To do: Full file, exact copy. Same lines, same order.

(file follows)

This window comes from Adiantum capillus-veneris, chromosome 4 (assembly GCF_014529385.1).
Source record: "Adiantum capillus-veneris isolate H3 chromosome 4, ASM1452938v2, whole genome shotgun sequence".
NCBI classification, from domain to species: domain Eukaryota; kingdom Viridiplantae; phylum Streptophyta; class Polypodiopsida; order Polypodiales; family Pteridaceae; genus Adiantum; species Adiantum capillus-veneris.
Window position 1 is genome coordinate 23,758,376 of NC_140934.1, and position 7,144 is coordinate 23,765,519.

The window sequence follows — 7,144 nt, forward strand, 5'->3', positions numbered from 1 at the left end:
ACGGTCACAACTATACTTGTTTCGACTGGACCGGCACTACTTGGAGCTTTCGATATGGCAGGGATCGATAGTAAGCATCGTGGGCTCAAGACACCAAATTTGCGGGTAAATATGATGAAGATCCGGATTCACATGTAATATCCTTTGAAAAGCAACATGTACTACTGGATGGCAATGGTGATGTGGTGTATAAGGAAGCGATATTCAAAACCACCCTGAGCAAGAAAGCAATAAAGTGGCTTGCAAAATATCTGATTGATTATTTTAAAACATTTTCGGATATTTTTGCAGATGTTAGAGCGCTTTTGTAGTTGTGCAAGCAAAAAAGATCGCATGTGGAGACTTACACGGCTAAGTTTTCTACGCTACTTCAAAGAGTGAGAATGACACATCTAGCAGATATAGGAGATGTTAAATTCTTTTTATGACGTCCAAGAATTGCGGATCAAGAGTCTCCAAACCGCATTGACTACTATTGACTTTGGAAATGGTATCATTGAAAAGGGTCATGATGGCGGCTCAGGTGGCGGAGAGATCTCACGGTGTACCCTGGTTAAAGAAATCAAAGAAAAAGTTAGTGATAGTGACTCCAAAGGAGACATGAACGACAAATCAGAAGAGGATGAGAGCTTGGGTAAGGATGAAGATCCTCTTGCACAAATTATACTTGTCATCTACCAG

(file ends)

This window comes from Adiantum capillus-veneris, chromosome 4 (assembly GCF_014529385.1).
Source record: "Adiantum capillus-veneris isolate H3 chromosome 4, ASM1452938v2, whole genome shotgun sequence".
NCBI classification, from domain to species: domain Eukaryota; kingdom Viridiplantae; phylum Streptophyta; class Polypodiopsida; order Polypodiales; family Pteridaceae; genus Adiantum; species Adiantum capillus-veneris.
Window position 1 is genome coordinate 23,758,376 of NC_140934.1, and position 7,144 is coordinate 23,765,519.

The window sequence follows — 7,144 nt, forward strand, 5'->3', positions numbered from 1 at the left end:
ACGGTCACAACTATACTTGTTTCGACTGGACCGGCACTACTTGGAGCTTTCGATATGGCAGGGATCGATAGTAAGCATCGTGGGCTCAAGACACCAAATTTGCGGGTAAATATGATGAAGATCCGGATTCACATGTAATATCCTTTGAAAAGCAACATGTACTACTGGATGGCAATGGTGATGTGGTGTATAAGGAAGCGATATTCAAAACCACCCTGAGCAAGAAAGCAATAAAGTGGCTTGCAAAATATCTGATTGATTATTTTAAAACATTTTCGGATATTTTTGCAGATGTTAGAGCGCTTTTGTAGTTGTGCAAGCAAAAAAGATCGCATGTGGAGACTTACACGGCTAAGTTTTCTACGCTACTTCAAAGAGTGAGAATGACACATCTAGCAGATATAGGAGATGTTAAATTCTTTTTATGACGTCCAAGAATTGCGGATCAAGAGTCTCCAAACCGCATTGACTACTATTGACTTTGGAAATGGTATCATTGAAAAGGGTCATGATGGCGGCTCAGGTGGCGGAGAGATCTCACGGTGTACCCTGGTTAAAGAAATCAAAGAAAAAGTTAGTGATAGTGACTCCAAAGGAGACATGAACGACAAATCAGAAGAGGATGAGAGCTTGGGTAAGGATGAAGATCCTCTTGCACAAATTATACTTGTCATCTACCAG